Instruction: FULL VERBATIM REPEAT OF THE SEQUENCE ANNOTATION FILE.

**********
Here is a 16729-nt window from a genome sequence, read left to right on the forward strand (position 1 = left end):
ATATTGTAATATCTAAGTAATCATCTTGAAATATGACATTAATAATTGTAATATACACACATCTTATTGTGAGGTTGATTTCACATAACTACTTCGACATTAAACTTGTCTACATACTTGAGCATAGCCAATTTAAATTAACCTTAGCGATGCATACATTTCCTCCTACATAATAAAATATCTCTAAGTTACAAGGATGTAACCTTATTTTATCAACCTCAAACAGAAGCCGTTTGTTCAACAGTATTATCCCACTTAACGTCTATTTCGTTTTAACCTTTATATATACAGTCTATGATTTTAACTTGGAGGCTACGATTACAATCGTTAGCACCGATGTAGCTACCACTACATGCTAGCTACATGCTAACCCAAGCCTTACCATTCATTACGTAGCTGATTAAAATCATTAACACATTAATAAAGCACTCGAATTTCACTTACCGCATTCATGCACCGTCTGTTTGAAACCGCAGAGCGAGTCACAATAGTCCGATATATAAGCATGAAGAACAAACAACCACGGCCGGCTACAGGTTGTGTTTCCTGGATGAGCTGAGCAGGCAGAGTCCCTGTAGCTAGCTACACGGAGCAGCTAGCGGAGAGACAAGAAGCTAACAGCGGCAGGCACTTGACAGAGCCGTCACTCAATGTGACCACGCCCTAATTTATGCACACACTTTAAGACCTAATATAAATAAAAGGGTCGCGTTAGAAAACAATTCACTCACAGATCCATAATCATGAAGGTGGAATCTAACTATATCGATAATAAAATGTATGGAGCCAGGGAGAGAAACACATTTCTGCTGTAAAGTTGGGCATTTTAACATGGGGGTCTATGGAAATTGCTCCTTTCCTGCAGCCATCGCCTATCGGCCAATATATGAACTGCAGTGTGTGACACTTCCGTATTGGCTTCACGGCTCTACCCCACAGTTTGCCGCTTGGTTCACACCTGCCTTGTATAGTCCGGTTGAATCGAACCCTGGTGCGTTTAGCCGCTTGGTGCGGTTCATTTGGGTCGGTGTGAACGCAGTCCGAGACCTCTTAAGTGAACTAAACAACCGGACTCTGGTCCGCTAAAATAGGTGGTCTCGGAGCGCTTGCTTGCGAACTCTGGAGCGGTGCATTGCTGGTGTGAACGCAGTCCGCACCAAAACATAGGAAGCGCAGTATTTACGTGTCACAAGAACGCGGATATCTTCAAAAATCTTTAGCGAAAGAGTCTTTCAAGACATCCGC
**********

Here is a 16729-nt window from a genome sequence, read left to right on the forward strand (position 1 = left end):
ATATTGTAATATCTAAGTAATCATCTTGAAATATGACATTAATAATTGTAATATACACACATCTTATTGTGAGGTTGATTTCACATAACTACTTCGACATTAAACTTGTCTACATACTTGAGCATAGCCAATTTAAATTAACCTTAGCGATGCATACATTTCCTCCTACATAATAAAATATCTCTAAGTTACAAGGATGTAACCTTATTTTATCAACCTCAAACAGAAGCCGTTTGTTCAACAGTATTATCCCACTTAACGTCTATTTCGTTTTAACCTTTATATATACAGTCTATGATTTTAACTTGGAGGCTACGATTACAATCGTTAGCACCGATGTAGCTACCACTACATGCTAGCTACATGCTAACCCAAGCCTTACCATTCATTACGTAGCTGATTAAAATCATTAACACATTAATAAAGCACTCGAATTTCACTTACCGCATTCATGCACCGTCTGTTTGAAACCGCAGAGCGAGTCACAATAGTCCGATATATAAGCATGAAGAACAAACAACCACGGCCGGCTACAGGTTGTGTTTCCTGGATGAGCTGAGCAGGCAGAGTCCCTGTAGCTAGCTACACGGAGCAGCTAGCGGAGAGACAAGAAGCTAACAGCGGCAGGCACTTGACAGAGCCGTCACTCAATGTGACCACGCCCTAATTTATGCACACACTTTAAGACCTAATATAAATAAAAGGGTCGCGTTAGAAAACAATTCACTCACAGATCCATAATCATGAAGGTGGAATCTAACTATATCGATAATAAAATGTATGGAGCCAGGGAGAGAAACACATTTCTGCTGTAAAGTTGGGCATTTTAACATGGGGGTCTATGGAAATTGCTCCTTTCCTGCAGCCATCGCCTATCGGCCAATATATGAACTGCAGTGTGTGACACTTCCGTATTGGCTTCACGGCTCTACCCCACAGTTTGCCGCTTGGTTCACACCTGCCTTGTATAGTCCGGTTGAATCGAACCCTGGTGCGTTTAGCCGCTTGGTGCGGTTCATTTGGGTCGGTGTGAACGCAGTCCGAGACCTCTTAAGTGAACTAAACAACCGGACTCTGGTCCGCTAAAATAGGTGGTCTCGGAGCGCTTGCTTGCGAACTCTGGAGCGGTGCATTGCTGGTGTGAACGCAGTCCGCACCAAAACATAGGAAGCGCAGTATTTACGTGTCACAAGAACGCGGATATCTTCAAAAATCTTTAGCGAAAGAGTCTTTCAAGACATCCGC